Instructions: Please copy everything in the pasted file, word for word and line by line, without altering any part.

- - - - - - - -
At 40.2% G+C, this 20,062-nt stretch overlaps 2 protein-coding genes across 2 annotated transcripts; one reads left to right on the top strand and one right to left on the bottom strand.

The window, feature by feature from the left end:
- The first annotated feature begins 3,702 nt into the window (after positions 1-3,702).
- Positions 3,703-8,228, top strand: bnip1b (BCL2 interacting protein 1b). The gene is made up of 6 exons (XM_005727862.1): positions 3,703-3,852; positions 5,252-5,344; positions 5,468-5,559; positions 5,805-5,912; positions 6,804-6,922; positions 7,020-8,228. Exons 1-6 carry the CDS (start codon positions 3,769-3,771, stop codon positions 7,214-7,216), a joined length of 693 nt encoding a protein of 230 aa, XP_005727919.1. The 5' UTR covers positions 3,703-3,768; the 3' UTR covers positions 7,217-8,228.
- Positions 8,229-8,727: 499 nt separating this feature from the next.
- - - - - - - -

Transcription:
At 40.2% G+C, this 20,062-nt stretch overlaps 2 protein-coding genes across 2 annotated transcripts; one reads left to right on the top strand and one right to left on the bottom strand.

The window, feature by feature from the left end:
- The first annotated feature begins 3,702 nt into the window (after positions 1-3,702).
- Positions 3,703-8,228, top strand: bnip1b (BCL2 interacting protein 1b). The gene is made up of 6 exons (XM_005727862.1): positions 3,703-3,852; positions 5,252-5,344; positions 5,468-5,559; positions 5,805-5,912; positions 6,804-6,922; positions 7,020-8,228. Exons 1-6 carry the CDS (start codon positions 3,769-3,771, stop codon positions 7,214-7,216), a joined length of 693 nt encoding a protein of 230 aa, XP_005727919.1. The 5' UTR covers positions 3,703-3,768; the 3' UTR covers positions 7,217-8,228.
- Positions 8,229-8,727: 499 nt separating this feature from the next.